Our prototype architecture is depicted in Figure 6. We modified the user space of EncFS to include the CMC cipher for block encryption and the new integrity algorithms. The server uses the underlying file system (i.e., reiserfs) for the storage of the encrypted files. The Merkle trees for integrity RTreeF and the index arrays of the random-looking blocks RArrF are stored with the encrypted files in the untrusted storage space on the server. For faster integrity checking (in particular to improve the running time of the SearchOffset algorithm used in the Update and Check algorithms of the RAND-EINT and COMP-EINT constructions), we also keep the array RArrF for each file, ordered by indices. The roots of the trees RTreeF, and the arrays IntStartF and CtrValF or their hashes (if they are too large) are stored in a trusted storage space. In our current implementation, we use two extended attributes for each file $ F$, one for the root of RTreeF and the second for the arrays IntStartF and CtrValF or their hashes.

By default, EncFS caches the last block content written to or read from the disk. In our implementation, we cached the last arrays RArrF, IntStartF and CtrValF in a block update or check operation. Since these arrays are typically small (a few hundred bytes), they easily fit into memory. We also evaluate the effect of caching of Merkle trees in our system in Section 7.1.

Figure 6: Prototype architecture.


7 Performance Evaluation

In this section, we evaluate the performance of the new randomness test and compression integrity constructions for encrypted storage compared to that of Merkle trees. We ran our experiments on a 2.8 GHz Intel D processor machine with 1GB of RAM, running SuSE Linux 9.3 with kernel version 2.6.11. The hard disk used was an 80GB SATA 7200 RPM Maxtor.

The main challenge we faced in evaluating the proposed constructions was to come up with representative file system workloads. While the performance of the Merkle tree construction is predictable independently of the workload, the performance of the new integrity algorithms is highly dependent on the file contents accessed, in particular on the randomness of block contents. To our knowledge, there are no public traces that contain file access patterns, as well as the contents of the file blocks read and written. Due to the privacy implications of releasing actual users' data, we expect it to be nearly impossible to get such traces from a widely used system. However, we have access to three public NFS Harvard traces [9] that contain NFS traffic from several of Harvard's campus servers. The traces were collected at the level of individual NFS operations and for each read and write operation they contain information about the file identifier, the accessed offset in the file and the size of the request (but not the actual file contents).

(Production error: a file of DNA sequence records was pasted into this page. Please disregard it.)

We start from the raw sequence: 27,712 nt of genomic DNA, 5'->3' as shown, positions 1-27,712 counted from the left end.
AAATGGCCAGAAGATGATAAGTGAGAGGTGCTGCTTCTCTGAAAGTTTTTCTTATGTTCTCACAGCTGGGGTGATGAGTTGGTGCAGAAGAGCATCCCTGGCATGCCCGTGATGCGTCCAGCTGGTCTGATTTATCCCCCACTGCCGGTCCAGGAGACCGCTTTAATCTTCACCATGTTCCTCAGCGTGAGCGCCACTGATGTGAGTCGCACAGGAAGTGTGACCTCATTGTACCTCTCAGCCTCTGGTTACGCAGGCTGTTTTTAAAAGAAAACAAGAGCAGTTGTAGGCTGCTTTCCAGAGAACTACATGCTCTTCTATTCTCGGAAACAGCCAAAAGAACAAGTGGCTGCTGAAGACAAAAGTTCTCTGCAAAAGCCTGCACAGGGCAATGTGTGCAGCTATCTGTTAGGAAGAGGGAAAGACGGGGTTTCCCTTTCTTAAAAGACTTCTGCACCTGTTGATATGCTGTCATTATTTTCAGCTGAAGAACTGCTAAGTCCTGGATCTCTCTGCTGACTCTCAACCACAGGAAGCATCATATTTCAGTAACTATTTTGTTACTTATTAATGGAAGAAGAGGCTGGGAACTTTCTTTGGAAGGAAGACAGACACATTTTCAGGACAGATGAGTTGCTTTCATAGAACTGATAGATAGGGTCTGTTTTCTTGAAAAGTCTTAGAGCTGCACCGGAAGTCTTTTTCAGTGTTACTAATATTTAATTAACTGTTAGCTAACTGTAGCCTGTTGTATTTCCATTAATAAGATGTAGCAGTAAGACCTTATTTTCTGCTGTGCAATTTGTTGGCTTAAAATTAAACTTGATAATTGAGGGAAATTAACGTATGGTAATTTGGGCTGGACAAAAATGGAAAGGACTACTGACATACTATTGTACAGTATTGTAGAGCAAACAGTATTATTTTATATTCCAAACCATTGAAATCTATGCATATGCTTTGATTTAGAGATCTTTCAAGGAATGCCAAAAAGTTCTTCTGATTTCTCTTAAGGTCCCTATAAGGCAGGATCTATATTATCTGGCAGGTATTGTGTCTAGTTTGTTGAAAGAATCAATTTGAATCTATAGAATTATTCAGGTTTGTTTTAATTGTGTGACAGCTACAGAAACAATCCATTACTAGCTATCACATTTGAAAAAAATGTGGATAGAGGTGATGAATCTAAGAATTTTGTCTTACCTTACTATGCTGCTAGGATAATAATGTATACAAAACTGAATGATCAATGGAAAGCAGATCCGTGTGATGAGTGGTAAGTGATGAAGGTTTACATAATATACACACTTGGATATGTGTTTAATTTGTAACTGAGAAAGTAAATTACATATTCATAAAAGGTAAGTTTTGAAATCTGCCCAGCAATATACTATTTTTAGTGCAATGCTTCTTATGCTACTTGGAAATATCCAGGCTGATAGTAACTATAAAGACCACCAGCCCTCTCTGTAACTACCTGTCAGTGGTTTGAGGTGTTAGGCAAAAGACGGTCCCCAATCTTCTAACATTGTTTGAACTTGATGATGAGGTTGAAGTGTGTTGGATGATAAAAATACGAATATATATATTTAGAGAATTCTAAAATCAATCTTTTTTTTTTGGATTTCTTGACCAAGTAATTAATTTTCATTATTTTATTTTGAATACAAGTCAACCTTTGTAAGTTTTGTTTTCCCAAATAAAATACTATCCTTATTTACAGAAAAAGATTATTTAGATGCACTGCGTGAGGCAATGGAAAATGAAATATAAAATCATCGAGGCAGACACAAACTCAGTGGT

To evaluate the integrity algorithms proposed in this paper, we perform two sets of experiments. In the first one, we strive to demonstrate how the performance of the new constructions varies for different file contents. For that, we use representative files from a Linux distribution installed on one of our desktop machines, together with other files from the user's home directory, divided into several file types. We identify five file types of interest: text, object, executables, images, and compressed files, and build a set of files for each class of interest. All files of a particular type are first encrypted and the integrity information for them is built; then they are decrypted and checked for integrity. We report the performance results for the files with the majority of blocks not random-looking (i.e., text, executable and object) and for those with mostly random-looking blocks (i.e., image and compressed). In this experiment, all files are written and read sequentially, and as such the access pattern is not a realistic one.

In the second set of experiments, we evaluate the effect of more realistic access patterns on the performance of the integrity schemes, using the NFS Harvard traces. As the Harvard traces do not contain information about actual file block contents written to the disks, we generate synthetic block contents for each block write request. We define two types of block contents: low-entropy and high-entropy, and perform experiments assuming that either all blocks are low-entropy or all are high-entropy. These extreme workloads represent the ``best'' and ``worst''-case for the new algorithms, respectively. We also consider a ``middle''-case, in which a block is random-looking with a 50% probability, and plot the performance results of the new schemes relative to the Merkle tree integrity algorithm for the best, middle and worst cases.


7.1 The Impact of File Block Contents on Integrity Performance

7.1.1 File sets.

We consider a snapshot of the file system from one of our desktop machines. We gathered files that belong to five classes of interest: (1) text files are files with extensions .txt, .tex, .c, .h, .cpp, .java, .ps, .pdf; (2) object files are system library files from the directory /usr/local/lib; (3) executable files are system executable files from directory /usr/local/bin; (4) image files are JPEG files and (5) compressed files are gzipped tar archives. Several characteristics of each set, including the total size, the number of files in each set, the minimum, average and maximum file sizes and the fraction of file blocks that are considered random-looking by the entropy test are given in Table 2.

Table 2: File set characteristics.
Total size No. files Min. file size Max. file size Avg. file size Fraction of random-looking blocks
Text 245 MB 808 27 bytes 34.94 MB 307.11 KB 0.0351
Objects 217 MB 28 15 bytes 92.66 MB 7.71 MB 0.0001